FREMONT — The speeding Ohio Turnpike driver who allegedly caused a Thanksgiving crash that killed a Toledo couple will be evaluated to determine if he is competent to stand trial.
Andrew Gans, 24, of Kent, Ohio pleaded not guilty by reason of insanity to four counts of aggravated vehicular homicide when he was arraigned Thursday in Sandusky County Common Pleas Court.
He is charged with causing the Nov. 28 turnpike crash in Rice Township that killed Wilbur and Margaret McCoy of Toledo.
Authorities said his vehicle was speeding at more than 125 mph when it struck the McCoys’ minivan, and Mr. Gans told police he had been drinking before the crash.
The court will first determine if Mr. Gans is competent to stand trial after his attorney, Terrence Rudes of Port Clinton, filed a suggestion of incompetency. Mr. Rudes expects an evaluation to be completed within 30 days.
Mr. Gans was a patient Thursday at the Northwest Ohio Psychiatric Hospital in Toledo.
“When they are presently being held in a psychiatric unit, that’s a hint, and he has a history of psychiatric problems going back to his younger years, when he had a couple of brain surgeries to remove a cyst or a tumor, which may be part of what’s going on,” Mr. Rudes said.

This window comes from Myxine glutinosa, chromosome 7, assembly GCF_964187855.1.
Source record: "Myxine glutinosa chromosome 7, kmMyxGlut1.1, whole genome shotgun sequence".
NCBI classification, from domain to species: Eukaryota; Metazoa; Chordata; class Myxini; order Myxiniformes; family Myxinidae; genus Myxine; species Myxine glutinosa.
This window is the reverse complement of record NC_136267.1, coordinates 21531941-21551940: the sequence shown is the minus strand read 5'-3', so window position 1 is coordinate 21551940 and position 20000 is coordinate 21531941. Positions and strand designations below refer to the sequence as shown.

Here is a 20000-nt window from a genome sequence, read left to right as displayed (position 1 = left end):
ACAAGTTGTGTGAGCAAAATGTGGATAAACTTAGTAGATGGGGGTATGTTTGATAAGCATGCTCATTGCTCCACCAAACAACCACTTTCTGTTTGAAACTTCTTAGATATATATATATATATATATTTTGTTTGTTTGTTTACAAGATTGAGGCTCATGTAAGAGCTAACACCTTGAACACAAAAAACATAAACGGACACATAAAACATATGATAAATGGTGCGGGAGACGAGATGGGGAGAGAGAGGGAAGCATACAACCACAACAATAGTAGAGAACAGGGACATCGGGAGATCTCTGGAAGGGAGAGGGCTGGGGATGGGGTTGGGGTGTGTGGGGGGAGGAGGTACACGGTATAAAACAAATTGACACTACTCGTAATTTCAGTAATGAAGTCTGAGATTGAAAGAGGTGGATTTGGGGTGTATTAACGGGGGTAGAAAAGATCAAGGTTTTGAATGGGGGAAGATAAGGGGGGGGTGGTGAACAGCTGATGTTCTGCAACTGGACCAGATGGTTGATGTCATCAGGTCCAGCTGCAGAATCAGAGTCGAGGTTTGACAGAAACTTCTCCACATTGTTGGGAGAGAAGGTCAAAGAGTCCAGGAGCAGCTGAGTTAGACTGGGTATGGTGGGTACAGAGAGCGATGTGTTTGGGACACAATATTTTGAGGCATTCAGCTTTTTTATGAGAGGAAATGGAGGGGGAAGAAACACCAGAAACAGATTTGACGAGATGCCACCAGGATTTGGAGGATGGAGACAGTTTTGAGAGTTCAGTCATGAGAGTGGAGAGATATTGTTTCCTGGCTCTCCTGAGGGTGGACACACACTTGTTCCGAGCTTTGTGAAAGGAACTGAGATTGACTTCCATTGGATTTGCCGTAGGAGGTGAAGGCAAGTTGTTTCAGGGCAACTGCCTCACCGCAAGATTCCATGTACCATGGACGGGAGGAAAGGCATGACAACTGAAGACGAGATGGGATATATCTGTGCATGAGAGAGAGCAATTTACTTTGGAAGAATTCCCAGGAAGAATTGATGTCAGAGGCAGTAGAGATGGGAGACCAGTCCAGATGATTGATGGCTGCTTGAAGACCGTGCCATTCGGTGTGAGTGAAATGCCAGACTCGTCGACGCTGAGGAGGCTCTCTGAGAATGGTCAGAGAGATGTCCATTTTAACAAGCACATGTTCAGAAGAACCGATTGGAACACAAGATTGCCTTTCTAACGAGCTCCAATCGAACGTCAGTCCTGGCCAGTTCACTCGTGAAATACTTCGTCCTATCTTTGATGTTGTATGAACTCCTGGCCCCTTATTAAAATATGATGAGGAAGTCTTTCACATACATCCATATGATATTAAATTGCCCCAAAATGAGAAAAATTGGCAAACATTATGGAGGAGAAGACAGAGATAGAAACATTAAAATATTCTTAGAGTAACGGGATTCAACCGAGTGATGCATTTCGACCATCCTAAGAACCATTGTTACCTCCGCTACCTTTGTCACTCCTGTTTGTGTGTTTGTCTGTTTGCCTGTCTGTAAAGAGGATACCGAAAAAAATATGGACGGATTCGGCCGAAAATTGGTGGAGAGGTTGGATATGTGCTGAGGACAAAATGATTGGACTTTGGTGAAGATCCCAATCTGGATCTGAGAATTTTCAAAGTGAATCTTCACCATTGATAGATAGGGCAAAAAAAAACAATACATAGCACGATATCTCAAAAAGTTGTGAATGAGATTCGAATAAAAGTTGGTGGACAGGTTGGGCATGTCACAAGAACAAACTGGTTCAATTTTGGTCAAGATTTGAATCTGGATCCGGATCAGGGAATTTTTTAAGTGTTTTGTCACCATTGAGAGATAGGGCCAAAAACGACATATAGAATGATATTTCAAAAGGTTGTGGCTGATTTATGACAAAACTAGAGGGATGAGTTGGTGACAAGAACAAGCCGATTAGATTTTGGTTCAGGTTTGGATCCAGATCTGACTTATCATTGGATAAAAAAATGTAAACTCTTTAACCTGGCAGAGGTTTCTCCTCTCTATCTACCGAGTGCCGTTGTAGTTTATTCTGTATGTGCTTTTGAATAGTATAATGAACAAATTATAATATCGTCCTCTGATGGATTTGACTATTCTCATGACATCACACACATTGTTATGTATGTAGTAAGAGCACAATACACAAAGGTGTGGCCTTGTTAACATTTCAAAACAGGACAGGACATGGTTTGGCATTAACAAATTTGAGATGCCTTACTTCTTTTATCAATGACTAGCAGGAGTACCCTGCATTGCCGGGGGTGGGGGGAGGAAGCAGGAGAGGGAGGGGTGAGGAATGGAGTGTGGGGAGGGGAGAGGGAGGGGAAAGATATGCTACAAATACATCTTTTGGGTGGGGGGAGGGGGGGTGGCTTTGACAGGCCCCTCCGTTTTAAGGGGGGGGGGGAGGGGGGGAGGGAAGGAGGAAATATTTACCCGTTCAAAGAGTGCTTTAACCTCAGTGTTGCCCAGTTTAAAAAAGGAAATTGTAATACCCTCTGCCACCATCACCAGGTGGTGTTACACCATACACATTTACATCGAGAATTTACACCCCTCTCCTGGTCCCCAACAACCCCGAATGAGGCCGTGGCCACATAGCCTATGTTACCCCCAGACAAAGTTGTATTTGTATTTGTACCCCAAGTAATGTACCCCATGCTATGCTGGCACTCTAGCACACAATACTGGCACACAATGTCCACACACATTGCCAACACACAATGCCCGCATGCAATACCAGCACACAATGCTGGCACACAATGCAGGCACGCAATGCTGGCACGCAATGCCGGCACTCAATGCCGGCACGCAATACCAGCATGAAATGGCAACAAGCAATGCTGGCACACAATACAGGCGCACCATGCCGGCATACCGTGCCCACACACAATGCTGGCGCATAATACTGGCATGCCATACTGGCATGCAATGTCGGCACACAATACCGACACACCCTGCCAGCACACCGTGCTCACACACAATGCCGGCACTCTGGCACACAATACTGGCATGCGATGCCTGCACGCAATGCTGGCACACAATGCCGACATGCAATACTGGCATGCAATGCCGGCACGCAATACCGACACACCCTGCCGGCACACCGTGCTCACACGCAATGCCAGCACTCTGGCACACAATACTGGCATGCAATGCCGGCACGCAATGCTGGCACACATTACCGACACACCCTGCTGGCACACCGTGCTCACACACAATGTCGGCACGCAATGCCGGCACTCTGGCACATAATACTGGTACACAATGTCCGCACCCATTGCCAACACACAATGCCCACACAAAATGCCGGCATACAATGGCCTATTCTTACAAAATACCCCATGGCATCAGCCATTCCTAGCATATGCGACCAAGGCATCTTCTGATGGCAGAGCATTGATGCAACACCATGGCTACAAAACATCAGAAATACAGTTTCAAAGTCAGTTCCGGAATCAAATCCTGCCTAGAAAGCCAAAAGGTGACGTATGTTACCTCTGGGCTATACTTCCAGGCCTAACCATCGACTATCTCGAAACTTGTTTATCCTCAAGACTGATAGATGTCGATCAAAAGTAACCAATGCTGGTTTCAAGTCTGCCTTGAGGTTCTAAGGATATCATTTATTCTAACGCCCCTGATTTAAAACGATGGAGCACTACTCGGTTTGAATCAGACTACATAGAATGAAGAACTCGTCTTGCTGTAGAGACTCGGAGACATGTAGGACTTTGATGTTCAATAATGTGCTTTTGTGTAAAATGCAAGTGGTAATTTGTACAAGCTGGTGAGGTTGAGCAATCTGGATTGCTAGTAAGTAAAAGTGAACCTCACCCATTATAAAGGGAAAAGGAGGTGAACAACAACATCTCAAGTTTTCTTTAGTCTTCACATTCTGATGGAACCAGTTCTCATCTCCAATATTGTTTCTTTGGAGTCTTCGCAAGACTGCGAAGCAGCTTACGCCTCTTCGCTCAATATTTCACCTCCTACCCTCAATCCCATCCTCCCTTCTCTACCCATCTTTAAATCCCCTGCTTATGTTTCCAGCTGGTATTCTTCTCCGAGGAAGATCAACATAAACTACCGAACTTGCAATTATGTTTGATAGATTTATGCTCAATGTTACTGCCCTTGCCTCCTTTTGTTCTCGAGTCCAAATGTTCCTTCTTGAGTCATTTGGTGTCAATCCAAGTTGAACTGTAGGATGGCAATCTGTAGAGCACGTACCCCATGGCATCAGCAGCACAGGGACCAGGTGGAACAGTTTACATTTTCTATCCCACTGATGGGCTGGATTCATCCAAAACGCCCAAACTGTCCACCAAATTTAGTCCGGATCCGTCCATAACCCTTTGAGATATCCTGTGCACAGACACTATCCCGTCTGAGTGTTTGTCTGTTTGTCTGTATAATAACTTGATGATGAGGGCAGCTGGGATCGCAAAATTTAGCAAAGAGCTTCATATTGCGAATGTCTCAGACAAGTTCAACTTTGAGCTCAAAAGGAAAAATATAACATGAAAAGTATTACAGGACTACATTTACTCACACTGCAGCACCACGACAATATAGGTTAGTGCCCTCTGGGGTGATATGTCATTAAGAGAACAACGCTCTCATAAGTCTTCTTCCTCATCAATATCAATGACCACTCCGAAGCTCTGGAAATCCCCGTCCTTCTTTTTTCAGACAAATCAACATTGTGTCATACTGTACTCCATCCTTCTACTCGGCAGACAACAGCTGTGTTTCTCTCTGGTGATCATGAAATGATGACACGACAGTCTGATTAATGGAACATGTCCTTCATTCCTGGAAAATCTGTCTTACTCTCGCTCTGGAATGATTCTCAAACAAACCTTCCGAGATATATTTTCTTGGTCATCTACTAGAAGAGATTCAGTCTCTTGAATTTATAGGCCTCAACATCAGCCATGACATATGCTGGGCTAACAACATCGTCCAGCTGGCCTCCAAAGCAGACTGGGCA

Mr. Rudes said he has not yet obtained his client’s medical records but pieced together some of his history, including surgery the defendant underwent in his early teens, based on third-party accounts. Mr. Gans’ adoptive mother and father died in 2008 and 2010, respectively.
His client had been hospitalized for psychiatric care more than once prior to the fatal crash and had been prescribed medication. Mr. Rudes said he did not know if Mr. Gans was taking it.
A hearing date to determine competency has not yet been set, Mr. Rudes said. If a judge finds the accused not competent to stand trial, the state has a year to restore him to competency, he said.
“If he’s competent, then we go on to whether he’s not guilty for reason of insanity,” said Sandusky County Prosecutor Thomas Stierwalt, who declined to comment on the plea, saying he would “wait to see what develops.”
For each of the two victims, Mr. Gans faces two counts of aggravated vehicular homicide, including counts for recklessness and for operating under the influence of alcohol or drugs. Mr. Gans’ $1 million bond, set in a lower court, was continued at the arraignment Thursday.